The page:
Sword in the Stars by Amy Rose Capetta & Cori McCarthy

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Rock the Boat, 2020. ISBN: 9781786077011.
(Age: 16+) Recommended. Although I have come to this sequel without having read Book 1 of the duology Once & Future, it is possible to pick up the threads of the story reasonably quickly. However, time-slipping back from future disasters and space-enabled power dramas, back into the world of Arthur and Merlin has its complications, especially as now Arthur is a woman (Ari), who is in a relationship with Gwen. Merlin has left behind his love interest from the future, and his magic must be used wisely to right some wrongs, but he is desperate to return to Val (also known as Percival). Time travel though must not unwrite the story and disturb the future too much, but it must give them the opportunity to return, restore and repair the rifts and despair that magic has woven into the future. The main characters, from Arthur to his Knights and his mage, are on the queer spectrum and so their return to the Middle Ages instantly creates social distress and conflict as they confront Binary gender expression and sexism from the Middle Ages, and yet they are all ready to fight for what they think is important and to remedy the magical cracks that have appeared in the future they have come from. There is excitement, magic, sword fights and adventure galore as Ari and Gwen confront Arthur and Old Merlin, and with young Merlin's help try to make a difference within the Myth of Arthur and his Knights.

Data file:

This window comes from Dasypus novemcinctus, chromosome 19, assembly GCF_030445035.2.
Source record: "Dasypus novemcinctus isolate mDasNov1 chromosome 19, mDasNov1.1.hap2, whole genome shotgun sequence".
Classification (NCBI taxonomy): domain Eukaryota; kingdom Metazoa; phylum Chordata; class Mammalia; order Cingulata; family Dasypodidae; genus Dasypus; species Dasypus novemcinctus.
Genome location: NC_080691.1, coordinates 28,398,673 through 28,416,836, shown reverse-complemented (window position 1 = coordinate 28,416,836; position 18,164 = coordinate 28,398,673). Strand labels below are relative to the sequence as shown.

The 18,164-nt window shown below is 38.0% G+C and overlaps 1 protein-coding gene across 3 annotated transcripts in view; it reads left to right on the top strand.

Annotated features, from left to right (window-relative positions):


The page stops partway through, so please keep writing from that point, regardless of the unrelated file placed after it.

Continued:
This story is very different. Time travel would automatically make complications appear, but in combination with magic and a well-known myth set in a real period of history, the authors have skilfully made a captivating tale. The variations of gender, transgender or gender expression and gender pronouns do sometimes create some confusion for the reader, especially as characters may have more than one name as they transition from the future to the past or may have chosen a particular non-binary gender expression. I did sometimes need to re-read sentences to work out which character was referenced based on the gender pronoun used. (Ari was referred to as 'she' but was deemed to be a future representation of Arthur. This confusion may be a representation of the world of LGBTIQ and perhaps is only a problem for those of us who have a more binary background.) The story is exciting and twisted in plot, chronology and magical interpretations and teens who enjoy speculative fiction, mythology and gender-queer relationships will get a kick from this updated re-make of Arthurian legend.
Recommended for readers aged 16+ (Not recommended for younger readers.) Themes: LGBTIQ; Mythology - King Arthur and Merlin; Time travel; Magic; Learning from mistakes; Queer Romance.
Carolyn Hull